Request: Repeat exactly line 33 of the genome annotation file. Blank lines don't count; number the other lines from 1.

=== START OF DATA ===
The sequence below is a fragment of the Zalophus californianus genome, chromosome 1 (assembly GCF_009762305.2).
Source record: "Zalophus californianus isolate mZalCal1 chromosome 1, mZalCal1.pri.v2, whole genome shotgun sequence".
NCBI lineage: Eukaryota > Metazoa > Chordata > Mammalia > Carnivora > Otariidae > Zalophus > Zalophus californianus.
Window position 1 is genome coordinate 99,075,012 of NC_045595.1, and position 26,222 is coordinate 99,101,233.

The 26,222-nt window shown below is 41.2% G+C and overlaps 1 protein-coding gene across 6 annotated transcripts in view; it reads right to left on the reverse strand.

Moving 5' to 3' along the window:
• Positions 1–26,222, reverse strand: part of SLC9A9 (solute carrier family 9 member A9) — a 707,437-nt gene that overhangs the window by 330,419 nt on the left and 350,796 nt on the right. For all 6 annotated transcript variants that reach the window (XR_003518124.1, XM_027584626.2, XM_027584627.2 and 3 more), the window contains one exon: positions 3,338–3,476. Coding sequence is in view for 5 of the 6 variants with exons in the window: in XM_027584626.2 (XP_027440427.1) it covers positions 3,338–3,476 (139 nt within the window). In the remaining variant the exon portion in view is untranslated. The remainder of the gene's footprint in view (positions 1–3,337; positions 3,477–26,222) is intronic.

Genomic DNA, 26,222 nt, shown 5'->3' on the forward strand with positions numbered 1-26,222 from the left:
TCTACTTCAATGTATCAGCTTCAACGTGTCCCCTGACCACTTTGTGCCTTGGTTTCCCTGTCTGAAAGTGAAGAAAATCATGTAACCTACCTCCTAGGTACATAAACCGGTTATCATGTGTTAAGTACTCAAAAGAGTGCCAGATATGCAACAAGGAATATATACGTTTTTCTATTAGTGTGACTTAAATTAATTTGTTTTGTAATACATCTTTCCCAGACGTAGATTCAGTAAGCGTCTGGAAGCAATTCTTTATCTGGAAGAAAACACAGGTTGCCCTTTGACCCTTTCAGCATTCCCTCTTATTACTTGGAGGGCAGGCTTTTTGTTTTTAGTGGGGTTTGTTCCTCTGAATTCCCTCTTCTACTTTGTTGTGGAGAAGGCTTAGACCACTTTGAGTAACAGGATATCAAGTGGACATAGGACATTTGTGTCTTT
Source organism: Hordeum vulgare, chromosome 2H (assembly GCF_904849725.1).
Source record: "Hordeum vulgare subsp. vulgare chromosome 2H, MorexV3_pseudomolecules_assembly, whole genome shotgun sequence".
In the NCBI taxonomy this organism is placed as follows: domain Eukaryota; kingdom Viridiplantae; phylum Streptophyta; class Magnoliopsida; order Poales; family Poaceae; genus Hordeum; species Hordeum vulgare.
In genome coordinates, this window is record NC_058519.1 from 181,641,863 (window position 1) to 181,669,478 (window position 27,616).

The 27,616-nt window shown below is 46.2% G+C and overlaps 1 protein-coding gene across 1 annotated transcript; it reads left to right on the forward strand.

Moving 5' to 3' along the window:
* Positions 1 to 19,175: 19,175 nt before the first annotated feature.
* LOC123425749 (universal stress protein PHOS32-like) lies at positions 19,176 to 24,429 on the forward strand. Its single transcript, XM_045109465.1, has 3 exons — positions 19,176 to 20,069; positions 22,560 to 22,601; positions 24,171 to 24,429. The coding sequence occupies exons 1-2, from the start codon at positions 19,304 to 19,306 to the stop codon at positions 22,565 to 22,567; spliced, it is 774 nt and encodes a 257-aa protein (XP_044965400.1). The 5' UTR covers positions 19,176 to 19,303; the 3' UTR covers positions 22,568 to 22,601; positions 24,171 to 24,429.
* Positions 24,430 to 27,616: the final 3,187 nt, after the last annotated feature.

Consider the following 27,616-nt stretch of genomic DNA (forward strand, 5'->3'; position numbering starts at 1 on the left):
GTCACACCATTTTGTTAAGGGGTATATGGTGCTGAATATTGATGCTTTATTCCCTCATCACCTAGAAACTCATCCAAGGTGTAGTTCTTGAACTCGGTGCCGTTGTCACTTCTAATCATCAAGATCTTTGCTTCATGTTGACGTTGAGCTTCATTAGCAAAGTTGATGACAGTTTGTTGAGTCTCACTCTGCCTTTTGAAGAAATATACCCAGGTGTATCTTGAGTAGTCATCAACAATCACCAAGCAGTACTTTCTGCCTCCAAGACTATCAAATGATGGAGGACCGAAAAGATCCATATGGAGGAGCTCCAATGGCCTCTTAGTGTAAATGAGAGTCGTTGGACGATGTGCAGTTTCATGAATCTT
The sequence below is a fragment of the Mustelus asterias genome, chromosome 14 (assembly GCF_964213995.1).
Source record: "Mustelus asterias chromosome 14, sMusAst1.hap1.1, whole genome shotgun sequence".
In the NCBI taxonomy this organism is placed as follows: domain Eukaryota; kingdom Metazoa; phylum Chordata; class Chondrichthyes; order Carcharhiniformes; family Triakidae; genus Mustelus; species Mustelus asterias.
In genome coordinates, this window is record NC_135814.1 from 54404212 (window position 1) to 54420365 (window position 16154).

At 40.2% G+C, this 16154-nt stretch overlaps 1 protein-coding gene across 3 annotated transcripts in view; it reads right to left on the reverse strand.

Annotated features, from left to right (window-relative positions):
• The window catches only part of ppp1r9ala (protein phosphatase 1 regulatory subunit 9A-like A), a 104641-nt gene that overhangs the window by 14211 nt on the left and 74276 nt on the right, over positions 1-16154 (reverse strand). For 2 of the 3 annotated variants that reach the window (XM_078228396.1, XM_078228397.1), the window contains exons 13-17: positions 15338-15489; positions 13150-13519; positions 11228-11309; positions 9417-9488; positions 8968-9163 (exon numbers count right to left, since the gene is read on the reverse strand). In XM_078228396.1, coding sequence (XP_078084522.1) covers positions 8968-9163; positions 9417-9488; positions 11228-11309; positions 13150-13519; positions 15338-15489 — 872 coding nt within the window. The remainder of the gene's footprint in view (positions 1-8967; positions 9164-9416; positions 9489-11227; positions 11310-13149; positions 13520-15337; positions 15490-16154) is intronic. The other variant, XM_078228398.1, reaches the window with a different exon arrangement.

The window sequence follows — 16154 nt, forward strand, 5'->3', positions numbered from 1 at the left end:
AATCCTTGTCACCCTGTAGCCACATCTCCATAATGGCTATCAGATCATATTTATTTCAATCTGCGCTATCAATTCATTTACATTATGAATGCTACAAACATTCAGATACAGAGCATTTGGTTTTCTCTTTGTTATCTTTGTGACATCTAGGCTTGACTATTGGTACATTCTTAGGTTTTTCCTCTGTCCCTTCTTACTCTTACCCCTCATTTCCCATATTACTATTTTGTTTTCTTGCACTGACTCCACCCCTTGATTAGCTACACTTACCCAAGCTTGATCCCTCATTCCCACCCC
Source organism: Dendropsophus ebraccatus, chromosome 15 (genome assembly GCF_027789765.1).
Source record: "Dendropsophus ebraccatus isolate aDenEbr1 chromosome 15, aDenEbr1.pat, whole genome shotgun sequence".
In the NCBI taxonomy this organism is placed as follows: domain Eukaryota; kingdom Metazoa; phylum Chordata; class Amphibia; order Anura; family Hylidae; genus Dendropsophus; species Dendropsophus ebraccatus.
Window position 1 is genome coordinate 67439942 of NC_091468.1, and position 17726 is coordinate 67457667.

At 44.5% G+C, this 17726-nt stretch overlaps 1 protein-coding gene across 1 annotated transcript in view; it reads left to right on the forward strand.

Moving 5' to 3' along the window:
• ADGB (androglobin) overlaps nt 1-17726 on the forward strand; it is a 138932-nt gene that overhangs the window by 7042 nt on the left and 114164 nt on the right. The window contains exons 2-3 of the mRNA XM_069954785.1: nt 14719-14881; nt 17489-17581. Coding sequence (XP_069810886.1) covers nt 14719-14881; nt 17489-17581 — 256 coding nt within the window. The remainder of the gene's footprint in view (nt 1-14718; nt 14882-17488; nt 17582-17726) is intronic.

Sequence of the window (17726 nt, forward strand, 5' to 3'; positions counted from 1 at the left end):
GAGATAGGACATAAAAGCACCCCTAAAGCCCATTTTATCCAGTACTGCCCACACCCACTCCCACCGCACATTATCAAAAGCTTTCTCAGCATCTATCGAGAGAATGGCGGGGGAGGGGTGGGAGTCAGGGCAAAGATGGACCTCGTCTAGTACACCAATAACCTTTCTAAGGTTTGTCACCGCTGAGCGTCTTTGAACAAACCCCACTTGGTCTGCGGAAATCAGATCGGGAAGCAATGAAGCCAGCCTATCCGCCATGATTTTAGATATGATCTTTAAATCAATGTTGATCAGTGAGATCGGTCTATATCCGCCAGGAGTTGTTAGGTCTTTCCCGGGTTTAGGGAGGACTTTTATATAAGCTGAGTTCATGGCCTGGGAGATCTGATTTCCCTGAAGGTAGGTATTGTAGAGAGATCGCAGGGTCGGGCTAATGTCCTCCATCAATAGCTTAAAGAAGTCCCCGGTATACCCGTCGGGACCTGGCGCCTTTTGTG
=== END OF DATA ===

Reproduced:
Window position 1 is genome coordinate 67439942 of NC_091468.1, and position 17726 is coordinate 67457667.